Even with the best of intentions and the greatest of efforts, the reversal of historic self-destructive policies of the Brazilian society is a Sisyphean task. As Delfin Netto, a leading economist and ex-minister of finance noted: ‘there was no real adjustment yet, because of a policy of passivity for the last ten years. In the first four years of the Fernando Henrique Cardoso administration there was a constant budget deficit, while the government sold out the bulk of national assets and accumulated a current account deficit of US$ 180 billion [about 30% of GDP].’ In Netto’s view, monetary controls and a tight budget constitute a self?defeating policy in the long run and in no way substitute for a growth policy; the important short term issue being the freeing of the country from the ‘external dependence’ which ensues from very low foreign exchange reserves and a trade surplus which is too low to service the foreign debt.As he argues, with an increase of exports (a reasonable goal would be around US[$85bn ) the ratio of the debt service to exports would fall from the current 60% to about 40% – not be the best of the possible worlds, but considerably better than the current situation (Delfim Netto, Gazeta Mercantil 04.2.4)

Whatever the merits of the various individual measures discussed so far, the most important question is whether, taken together, they are moving the Brazilian economy and society towards a process of unhindered or full development of its productive forces – with all the social transformations this entails. And there has recent been an explicit statement of intention to move in this direction, in the government’s Development plan (a sort of White Paper).. If implemented, or rather, if consistently pursued, it would lead to a reversal of the old course. It should be noted also that it meets some of the hastily raised criticisms against the government: in fact, it is rather longer sighted than most of the critics.

The Development Plan accords priority to four sectors:

Semiconductors. The plan recalls the very reasonable position of the country in this field the early eighties, subsequently deliberately abandoned. Reckognizing it as one of the fastest? growing industry worldwide, as well as having a strategic impmortance for the rest of industry, the Plan stresses putting the area back on the development agenda.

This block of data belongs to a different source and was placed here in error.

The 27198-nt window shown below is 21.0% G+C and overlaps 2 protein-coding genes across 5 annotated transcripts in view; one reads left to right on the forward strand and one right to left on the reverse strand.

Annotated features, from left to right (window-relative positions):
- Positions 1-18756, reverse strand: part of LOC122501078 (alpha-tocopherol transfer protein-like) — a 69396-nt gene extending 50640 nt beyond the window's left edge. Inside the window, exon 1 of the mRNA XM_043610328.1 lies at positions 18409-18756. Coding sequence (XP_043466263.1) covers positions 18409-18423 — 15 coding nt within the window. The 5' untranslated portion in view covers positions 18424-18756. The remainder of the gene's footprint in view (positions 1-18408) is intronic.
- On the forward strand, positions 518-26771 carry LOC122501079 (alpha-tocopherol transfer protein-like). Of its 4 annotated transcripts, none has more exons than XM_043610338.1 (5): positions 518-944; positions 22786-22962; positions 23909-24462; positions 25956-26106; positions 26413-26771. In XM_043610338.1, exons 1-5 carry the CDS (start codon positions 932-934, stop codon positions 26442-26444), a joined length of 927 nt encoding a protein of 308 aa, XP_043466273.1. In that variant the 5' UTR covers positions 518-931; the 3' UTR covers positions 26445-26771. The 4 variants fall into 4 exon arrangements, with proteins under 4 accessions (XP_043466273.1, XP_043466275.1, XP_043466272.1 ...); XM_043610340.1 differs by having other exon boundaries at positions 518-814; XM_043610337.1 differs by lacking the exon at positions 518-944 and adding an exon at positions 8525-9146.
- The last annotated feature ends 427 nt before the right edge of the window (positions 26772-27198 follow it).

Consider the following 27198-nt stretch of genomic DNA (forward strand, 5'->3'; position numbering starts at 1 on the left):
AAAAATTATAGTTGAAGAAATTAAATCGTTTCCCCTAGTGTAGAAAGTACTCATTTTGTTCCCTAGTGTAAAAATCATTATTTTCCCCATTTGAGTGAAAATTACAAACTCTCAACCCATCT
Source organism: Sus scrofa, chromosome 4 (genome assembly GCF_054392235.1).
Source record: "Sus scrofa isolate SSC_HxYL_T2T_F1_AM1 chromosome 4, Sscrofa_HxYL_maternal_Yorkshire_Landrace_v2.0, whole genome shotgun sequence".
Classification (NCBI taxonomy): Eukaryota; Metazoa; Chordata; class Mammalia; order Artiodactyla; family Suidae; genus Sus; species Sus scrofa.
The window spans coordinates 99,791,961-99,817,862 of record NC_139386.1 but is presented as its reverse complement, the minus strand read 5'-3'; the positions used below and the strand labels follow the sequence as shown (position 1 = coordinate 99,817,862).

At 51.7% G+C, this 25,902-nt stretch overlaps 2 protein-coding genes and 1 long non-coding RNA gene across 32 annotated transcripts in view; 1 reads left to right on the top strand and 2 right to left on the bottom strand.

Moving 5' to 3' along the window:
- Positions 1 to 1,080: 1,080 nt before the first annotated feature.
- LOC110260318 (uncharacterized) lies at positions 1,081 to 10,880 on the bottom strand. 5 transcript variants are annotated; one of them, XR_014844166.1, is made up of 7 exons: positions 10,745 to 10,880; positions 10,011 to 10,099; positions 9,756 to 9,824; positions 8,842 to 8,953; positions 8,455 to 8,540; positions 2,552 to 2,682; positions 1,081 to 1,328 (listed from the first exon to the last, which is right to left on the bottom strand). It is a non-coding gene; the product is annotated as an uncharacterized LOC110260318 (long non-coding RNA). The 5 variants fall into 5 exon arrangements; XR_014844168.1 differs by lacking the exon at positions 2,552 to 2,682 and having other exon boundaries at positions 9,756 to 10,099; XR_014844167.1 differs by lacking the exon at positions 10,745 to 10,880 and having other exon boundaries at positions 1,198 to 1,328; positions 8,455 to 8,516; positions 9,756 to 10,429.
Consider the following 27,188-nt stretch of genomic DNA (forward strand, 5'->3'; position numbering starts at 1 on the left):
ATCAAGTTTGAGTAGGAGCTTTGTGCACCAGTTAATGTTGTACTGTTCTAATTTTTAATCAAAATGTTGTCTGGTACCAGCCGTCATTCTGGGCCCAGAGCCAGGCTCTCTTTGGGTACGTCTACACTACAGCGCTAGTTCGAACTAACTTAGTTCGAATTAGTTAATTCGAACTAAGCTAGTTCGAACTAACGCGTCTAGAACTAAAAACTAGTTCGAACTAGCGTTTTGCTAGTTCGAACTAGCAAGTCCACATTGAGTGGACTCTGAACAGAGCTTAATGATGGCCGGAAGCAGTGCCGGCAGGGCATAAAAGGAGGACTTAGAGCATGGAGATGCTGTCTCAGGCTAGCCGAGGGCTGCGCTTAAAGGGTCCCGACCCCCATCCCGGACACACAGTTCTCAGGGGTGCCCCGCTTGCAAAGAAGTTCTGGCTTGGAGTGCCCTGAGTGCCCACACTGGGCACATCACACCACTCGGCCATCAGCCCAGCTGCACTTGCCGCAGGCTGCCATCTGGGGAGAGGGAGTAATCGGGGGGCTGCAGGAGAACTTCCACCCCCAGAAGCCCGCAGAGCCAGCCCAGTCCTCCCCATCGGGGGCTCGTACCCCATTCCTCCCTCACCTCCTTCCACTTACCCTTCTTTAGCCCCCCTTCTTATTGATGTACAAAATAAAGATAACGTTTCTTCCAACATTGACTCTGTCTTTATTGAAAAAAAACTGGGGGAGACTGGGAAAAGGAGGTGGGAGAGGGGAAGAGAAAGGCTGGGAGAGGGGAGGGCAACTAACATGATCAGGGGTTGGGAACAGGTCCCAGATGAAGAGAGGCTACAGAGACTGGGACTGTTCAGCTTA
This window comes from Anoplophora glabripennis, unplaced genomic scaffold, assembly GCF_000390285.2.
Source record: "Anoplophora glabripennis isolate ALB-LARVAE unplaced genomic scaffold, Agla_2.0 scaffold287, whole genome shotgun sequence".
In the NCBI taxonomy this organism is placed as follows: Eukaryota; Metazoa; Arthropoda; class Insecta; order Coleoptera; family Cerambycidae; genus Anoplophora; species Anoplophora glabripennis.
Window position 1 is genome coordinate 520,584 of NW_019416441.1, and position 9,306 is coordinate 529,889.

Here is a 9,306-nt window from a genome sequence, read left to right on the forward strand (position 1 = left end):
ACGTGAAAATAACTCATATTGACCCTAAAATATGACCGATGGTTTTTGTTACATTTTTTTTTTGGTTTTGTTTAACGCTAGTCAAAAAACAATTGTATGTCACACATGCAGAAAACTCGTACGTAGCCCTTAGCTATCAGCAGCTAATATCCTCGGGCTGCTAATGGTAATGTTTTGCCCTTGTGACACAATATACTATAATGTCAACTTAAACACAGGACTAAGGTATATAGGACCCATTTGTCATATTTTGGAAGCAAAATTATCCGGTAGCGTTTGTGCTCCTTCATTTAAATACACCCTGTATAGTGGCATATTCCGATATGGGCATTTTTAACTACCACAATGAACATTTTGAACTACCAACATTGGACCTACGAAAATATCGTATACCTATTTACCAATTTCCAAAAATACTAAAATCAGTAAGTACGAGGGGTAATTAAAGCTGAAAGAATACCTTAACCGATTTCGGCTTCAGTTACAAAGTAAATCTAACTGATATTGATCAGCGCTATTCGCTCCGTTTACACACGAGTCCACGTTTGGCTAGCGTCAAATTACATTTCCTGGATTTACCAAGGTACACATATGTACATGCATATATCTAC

Software. It argues that the potential of skilled low?wage cadres shoukld be exploited (not unlike India).

Pharmaceuticals. Here it is almost a start almost from scratch, notwithstanding some valuable moves during the previous government about the introduction of ‘generic’ medicines. Currently, there is a huge trade deficit in this sector (imports up from US$ 212 mn to US$ 1,28 bn between 1990 and 2000).

Capital goods. This most important item is also the least clearly defined (partly because it depends on a well co-ordinated overall development policy rather than specific guidelines). However,the mere fact of explicit reference to it can probably be seen as a good sign. It does make reference to historic problems and the need to change policy direction, but there is a very suspect mention of assisting the introduction of new techniques through lower import taxes on machinery (!). Since in the same breath the Plan also mentions the need to stimulate the development of home-grown technology, one is left wondering about their awareness of the contradictory nature of these two measures. 

There are also specific complementary policies for 

Technical development, research and development –there are plans to raise allowances for R&D from the current 0.6% to 1.2% of GNP

The strengthening of foreign exchange reserves –which is certainly a condition for loosening the chahins binding the country’s policy?making capacity.

All in all, the propositions of the Plan are a relief especially when compared with the usual tired repetition of old slogans about the ‘agricultural vocation’ of Brazil and priority given to soya bean or orange juice exports… 

Also, there are a few voices stressing the importance of autochthonous, or indigenous, development rather than the simple importation or imitation of foreign-born technology. In catering for a relatively low-income home market, simpler and less high?tech productive processes are more likely to meet the demand for cheap goods on the home market, while at the same time spurring the generation of home?grown techniques suited for the specificities of the country. There can be no doubt either that such low-cost goods would also end up by finding their way to foreign markets.